Spreading the gift of knowledge among women farmers in Bihar, India
Kisan Sakhi, meaning “a woman farmer friend,” is an initiative jointly started by the Cereal Systems Initiative for South Asia (CSISA) and the Bihar Mahila Samakhya (Indian government program on women’s equality) that aims to disseminate new climate-resilient and sustainable farming technologies and practices to help empower women farmers in Bihar. Six areas have been identified – Bochaha, Bandra, Aurai, Gai Ghat, Musahri and Kudhni – in the district Muzaffarpur for the pilot work.
CSISA has introduced new technologies to more than 300 Kisan Sakhi members such as improved weed management, intercropping in maize, intensification of cropping systems with summer green gram, machine transplanting of rice under non-puddled conditions and management of community nurseries. CSISA also aims to support champion women farmer entrepreneurs, who could deliver custom hire services for community nurseries and machine transplanting.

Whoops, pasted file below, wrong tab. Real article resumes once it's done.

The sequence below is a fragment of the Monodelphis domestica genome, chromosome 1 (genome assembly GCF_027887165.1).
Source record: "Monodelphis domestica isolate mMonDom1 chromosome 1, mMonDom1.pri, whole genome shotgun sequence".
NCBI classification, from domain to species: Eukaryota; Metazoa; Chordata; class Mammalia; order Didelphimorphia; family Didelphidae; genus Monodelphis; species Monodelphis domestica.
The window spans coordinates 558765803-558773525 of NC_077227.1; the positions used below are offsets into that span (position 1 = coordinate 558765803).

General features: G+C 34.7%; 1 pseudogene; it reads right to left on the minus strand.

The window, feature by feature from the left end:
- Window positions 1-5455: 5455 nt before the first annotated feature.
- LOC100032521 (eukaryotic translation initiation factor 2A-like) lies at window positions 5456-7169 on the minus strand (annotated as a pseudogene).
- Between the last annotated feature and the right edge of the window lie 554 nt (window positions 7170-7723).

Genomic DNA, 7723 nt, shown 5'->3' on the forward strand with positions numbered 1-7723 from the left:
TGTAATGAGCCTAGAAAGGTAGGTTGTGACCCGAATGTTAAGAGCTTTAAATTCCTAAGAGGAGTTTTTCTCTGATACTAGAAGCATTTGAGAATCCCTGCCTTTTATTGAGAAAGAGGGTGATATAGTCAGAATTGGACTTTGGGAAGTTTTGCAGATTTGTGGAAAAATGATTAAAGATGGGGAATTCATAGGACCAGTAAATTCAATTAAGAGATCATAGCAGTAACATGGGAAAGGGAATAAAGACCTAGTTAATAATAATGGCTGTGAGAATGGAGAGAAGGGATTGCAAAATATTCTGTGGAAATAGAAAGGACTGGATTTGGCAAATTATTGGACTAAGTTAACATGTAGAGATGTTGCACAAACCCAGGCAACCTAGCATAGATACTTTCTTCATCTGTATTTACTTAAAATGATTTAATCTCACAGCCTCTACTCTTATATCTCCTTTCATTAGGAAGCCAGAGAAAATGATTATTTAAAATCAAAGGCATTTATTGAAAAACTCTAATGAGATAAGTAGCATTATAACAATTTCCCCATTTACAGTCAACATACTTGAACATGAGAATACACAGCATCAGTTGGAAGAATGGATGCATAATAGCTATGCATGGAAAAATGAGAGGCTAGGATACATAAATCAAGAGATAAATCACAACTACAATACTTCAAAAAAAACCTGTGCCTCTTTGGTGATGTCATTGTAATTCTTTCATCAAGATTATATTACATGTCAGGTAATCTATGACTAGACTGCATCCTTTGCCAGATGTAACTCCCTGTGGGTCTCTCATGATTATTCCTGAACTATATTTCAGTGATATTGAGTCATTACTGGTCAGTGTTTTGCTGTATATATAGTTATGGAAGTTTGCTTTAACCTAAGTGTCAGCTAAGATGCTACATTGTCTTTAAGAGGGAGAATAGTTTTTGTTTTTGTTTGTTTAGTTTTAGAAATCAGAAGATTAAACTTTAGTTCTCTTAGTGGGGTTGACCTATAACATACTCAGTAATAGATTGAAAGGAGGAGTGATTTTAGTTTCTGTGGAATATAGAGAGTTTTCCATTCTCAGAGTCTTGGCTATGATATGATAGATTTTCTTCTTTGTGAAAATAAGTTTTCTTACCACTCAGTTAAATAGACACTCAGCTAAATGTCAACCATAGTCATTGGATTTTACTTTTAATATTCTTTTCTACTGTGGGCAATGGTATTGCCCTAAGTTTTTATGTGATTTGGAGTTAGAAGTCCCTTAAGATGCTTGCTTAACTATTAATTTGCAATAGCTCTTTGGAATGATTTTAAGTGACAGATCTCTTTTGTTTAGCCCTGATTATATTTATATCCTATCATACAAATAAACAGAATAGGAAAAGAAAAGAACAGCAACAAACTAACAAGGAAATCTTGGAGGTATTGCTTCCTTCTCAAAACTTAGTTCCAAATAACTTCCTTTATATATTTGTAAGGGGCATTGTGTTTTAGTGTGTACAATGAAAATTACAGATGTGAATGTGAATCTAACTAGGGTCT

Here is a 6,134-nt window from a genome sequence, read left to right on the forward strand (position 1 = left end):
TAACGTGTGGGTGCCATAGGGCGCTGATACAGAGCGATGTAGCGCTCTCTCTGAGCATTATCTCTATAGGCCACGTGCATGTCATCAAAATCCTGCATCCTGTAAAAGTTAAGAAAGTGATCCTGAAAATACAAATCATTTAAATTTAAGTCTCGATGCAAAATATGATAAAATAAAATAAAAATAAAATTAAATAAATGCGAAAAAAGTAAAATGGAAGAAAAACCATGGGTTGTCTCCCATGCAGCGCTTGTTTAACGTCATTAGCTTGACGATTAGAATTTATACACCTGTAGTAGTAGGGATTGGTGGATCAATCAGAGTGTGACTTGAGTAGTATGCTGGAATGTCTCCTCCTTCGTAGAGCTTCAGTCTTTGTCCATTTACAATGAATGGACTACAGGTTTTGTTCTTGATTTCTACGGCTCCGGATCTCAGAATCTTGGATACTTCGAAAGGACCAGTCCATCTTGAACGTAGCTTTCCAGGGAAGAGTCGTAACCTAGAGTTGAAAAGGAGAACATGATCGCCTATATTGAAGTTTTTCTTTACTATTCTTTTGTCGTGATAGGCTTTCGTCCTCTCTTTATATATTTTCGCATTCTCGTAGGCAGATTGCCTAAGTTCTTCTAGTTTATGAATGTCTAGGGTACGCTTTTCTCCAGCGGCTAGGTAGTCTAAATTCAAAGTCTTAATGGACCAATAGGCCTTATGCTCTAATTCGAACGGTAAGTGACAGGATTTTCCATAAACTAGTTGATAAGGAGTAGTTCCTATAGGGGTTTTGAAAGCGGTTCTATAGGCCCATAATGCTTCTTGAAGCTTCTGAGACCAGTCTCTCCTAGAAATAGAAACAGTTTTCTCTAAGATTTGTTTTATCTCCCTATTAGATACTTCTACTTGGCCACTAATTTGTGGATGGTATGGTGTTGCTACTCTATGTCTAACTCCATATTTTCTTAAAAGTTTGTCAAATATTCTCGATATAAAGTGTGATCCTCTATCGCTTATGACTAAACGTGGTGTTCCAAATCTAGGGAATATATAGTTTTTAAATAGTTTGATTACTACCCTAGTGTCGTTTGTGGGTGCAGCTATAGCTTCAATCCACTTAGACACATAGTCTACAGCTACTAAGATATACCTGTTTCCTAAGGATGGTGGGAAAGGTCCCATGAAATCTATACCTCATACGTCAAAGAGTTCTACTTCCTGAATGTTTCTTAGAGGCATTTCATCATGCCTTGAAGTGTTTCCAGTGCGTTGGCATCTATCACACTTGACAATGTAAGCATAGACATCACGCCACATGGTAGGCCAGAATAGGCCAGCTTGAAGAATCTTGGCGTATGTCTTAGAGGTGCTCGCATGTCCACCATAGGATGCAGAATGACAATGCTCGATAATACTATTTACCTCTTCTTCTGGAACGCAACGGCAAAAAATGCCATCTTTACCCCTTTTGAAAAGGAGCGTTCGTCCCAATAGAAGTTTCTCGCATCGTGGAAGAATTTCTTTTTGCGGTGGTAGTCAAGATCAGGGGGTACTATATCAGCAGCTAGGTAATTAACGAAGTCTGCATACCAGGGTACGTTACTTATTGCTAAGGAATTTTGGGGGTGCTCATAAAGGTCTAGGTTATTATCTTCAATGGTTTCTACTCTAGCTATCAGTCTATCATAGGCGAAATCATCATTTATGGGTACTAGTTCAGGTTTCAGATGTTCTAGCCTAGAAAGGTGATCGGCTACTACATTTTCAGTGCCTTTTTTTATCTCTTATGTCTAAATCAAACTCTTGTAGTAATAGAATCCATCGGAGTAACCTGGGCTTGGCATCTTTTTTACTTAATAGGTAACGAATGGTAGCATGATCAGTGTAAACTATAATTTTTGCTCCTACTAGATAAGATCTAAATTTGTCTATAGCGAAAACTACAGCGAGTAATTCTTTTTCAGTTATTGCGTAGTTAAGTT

Contrary to a common perception that women in agriculture are not empowered decision-makers, about 15 percent of the group members identified themselves as landowners and said that they are involved in decision making in terms of taking land on rent and carrying out farming operations to sustain their livelihoods.
At a recent visit with visiting teams from the U.S. Agency for International Development, the Bill & Melinda Gates Foundation, representatives of Bihar state and members of the CSISA Bihar Hub, group members had the opportunity to talk about the challenges they faced in agriculture, their enthusiasm for new technologies, and the results they had seen from CSISA training. “Imparting knowledge and skill is more important than providing short-term monetary support from a project,” a group member said.
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